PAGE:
My eating disorder only exacerbated my pernicious self-worth. My rotten psyche led me to believe that I was still ugly (deathlike pallor!), fat (two saggy teats!), and dense (failing school!). The difference this time, though, was that with a lot of love and patience, my condition gradually began to improve. This came from therapists, doctors, friends, and in particular, my family. They nurtured and supported me when I could not, and did not want to care for myself.
My family, ultimately, fuelled my recovery. They made me realize the magnitude of my actions. Anorexia made me selfish, bitter, and mean; I took virtue in hurting people because I wanted them to understand the pain I was going through. The severe depression and anxiety that accompanied it rendered me emotionally numb to these actions, as well any corporeal changes. I didn’t care that I was killing myself, and bringing those around me down, as well.
It was a culmination of several moments where I truly realized that my agony was manifesting within them. I overheard my mother weeping to my father about the persistent black cloud that loomed over her head. My sister broke down in tears when my parents told her that I had to reside in hospital indefinitely for suicidal thoughts. I saw my father cry for the first time ever in family therapy.
I have never suffered such immeasurable remorse and dejection as I did during this time. I still carry this guilt and sorrow deep in the pit of my stomach, with constant nausea a physical reminder of my past experiences.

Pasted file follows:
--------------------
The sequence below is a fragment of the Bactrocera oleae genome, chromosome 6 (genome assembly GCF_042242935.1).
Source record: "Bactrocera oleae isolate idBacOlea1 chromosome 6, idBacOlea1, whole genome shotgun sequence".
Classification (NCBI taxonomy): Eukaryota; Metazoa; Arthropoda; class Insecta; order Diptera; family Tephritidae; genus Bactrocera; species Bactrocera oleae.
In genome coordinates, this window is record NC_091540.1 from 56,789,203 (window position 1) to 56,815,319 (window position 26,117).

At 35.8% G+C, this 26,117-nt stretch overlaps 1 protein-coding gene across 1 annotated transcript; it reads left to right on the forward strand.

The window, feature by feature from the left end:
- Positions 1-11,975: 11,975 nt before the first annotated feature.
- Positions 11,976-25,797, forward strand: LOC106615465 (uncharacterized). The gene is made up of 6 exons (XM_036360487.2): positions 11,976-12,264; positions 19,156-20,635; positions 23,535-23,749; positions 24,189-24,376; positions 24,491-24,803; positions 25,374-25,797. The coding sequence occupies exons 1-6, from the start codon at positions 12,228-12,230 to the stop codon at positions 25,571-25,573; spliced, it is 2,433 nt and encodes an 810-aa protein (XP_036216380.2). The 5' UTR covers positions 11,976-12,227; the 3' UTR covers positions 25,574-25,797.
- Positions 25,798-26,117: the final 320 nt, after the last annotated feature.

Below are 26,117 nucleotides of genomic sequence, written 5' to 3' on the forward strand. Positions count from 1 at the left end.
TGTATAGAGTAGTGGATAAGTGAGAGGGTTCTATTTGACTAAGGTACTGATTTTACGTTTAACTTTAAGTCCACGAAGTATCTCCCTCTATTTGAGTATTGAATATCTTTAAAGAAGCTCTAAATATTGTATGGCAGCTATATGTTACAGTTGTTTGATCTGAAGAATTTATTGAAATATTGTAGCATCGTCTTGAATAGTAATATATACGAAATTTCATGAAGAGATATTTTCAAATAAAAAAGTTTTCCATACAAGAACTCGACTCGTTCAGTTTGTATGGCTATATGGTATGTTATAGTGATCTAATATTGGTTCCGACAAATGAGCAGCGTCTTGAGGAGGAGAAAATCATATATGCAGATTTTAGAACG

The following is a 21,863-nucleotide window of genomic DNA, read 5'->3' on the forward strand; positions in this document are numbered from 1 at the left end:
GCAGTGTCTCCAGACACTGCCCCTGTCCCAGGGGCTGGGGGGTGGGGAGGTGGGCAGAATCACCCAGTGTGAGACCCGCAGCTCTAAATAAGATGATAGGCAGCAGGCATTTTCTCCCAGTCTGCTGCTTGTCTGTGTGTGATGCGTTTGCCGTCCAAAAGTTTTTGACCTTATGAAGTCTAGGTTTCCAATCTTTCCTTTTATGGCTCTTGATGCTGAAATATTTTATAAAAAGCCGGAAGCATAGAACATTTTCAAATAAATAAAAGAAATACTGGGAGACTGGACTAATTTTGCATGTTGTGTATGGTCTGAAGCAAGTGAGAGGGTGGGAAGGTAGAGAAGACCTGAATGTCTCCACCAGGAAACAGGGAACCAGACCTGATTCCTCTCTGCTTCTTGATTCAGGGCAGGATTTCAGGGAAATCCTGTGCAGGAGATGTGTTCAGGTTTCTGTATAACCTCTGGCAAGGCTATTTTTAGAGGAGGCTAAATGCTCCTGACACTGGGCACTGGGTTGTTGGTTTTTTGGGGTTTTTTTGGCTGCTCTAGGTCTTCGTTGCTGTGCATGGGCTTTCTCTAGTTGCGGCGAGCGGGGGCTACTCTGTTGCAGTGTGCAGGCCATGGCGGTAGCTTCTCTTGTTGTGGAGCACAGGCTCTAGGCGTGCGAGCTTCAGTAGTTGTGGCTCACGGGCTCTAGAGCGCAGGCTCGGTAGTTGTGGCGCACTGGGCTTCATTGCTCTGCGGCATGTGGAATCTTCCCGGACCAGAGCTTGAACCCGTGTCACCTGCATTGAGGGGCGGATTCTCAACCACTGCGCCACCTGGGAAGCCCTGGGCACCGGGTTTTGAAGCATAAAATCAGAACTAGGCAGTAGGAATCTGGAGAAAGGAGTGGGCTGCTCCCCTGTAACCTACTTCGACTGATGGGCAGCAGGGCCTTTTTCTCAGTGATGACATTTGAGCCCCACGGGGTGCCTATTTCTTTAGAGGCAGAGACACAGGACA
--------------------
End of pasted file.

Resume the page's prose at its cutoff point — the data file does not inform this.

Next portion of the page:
I have tortured, starved, and harmed my body to – in some cases – irreparable extents. I have been told that my nausea will probably never go away, and I will need to be medicated for the rest of my life. I nearly broke the people I love more than anything else in this world. I have been in therapy for nearly 8 years. And you know what? I still don’t like my body.
I go through prolonged periods where I house a lot of self-hatred that morphs into a punishing internal monologue. Sometimes I force myself to skip meals. On occasion, I have “forgotten” to bring a coat in freezing conditions because I know that my body will burn calories trying to warm itself up. I suck my stomach in every single time I have sex so I appear thinner. I wish I did none of this.
It saddens me that I still allow thoughts of self-doubt to overshadow rationality. I know that what I do is unhealthy. Now, though, I have the tenacity to let my grievances only wound, rather than maim me. When a boy asked me for nudes and I declined his offer, he defiantly said: “You probably have pendulous, aubergine shaped breasts with areolae the size of saucers, anyway.” I cried for a bit. And then I laughed.
I am not here to give self-love advice akin to that in the Girlfriend Magazine sealed section. My experiences are wholly my own: If there is one thing I have learnt, though, it is to accept that even though I have a mental illness, my mental illness does not have me. My mental illness riddles me with guilt, but there is nothing shameful in having a mental illness. My mental illness can control my actions, but, ultimately, I control my mental illness.
Words by Isabella Corbett, art by Lilli Foskett
This article first appeared in print volume 88 edition 5 HOME